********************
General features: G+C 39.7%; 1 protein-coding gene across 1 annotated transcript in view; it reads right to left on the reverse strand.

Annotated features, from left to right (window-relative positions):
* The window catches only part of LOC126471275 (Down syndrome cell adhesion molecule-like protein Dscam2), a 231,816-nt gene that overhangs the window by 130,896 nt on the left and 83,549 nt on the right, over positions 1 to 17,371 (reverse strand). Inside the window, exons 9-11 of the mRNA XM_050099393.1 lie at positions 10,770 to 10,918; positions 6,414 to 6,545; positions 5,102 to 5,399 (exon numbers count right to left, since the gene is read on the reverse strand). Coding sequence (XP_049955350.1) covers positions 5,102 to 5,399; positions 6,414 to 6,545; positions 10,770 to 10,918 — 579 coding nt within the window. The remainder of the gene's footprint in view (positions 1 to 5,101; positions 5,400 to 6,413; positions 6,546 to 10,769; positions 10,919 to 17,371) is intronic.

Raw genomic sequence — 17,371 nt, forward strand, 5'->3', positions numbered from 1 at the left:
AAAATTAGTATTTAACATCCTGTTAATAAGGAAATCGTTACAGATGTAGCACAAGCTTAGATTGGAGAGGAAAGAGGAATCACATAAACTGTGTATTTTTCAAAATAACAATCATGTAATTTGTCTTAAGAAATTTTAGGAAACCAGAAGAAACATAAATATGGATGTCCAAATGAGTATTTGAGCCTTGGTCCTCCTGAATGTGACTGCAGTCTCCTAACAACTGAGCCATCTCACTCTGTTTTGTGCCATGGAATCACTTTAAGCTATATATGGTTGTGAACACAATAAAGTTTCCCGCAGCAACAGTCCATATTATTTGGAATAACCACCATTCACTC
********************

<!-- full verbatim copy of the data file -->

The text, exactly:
General features: G+C 39.7%; 1 protein-coding gene across 1 annotated transcript in view; it reads right to left on the reverse strand.

Annotated features, from left to right (window-relative positions):
* The window catches only part of LOC126471275 (Down syndrome cell adhesion molecule-like protein Dscam2), a 231,816-nt gene that overhangs the window by 130,896 nt on the left and 83,549 nt on the right, over positions 1 to 17,371 (reverse strand). Inside the window, exons 9-11 of the mRNA XM_050099393.1 lie at positions 10,770 to 10,918; positions 6,414 to 6,545; positions 5,102 to 5,399 (exon numbers count right to left, since the gene is read on the reverse strand). Coding sequence (XP_049955350.1) covers positions 5,102 to 5,399; positions 6,414 to 6,545; positions 10,770 to 10,918 — 579 coding nt within the window. The remainder of the gene's footprint in view (positions 1 to 5,101; positions 5,400 to 6,413; positions 6,546 to 10,769; positions 10,919 to 17,371) is intronic.

Raw genomic sequence — 17,371 nt, forward strand, 5'->3', positions numbered from 1 at the left:
AAAATTAGTATTTAACATCCTGTTAATAAGGAAATCGTTACAGATGTAGCACAAGCTTAGATTGGAGAGGAAAGAGGAATCACATAAACTGTGTATTTTTCAAAATAACAATCATGTAATTTGTCTTAAGAAATTTTAGGAAACCAGAAGAAACATAAATATGGATGTCCAAATGAGTATTTGAGCCTTGGTCCTCCTGAATGTGACTGCAGTCTCCTAACAACTGAGCCATCTCACTCTGTTTTGTGCCATGGAATCACTTTAAGCTATATATGGTTGTGAACACAATAAAGTTTCCCGCAGCAACAGTCCATATTATTTGGAATAACCACCATTCACTC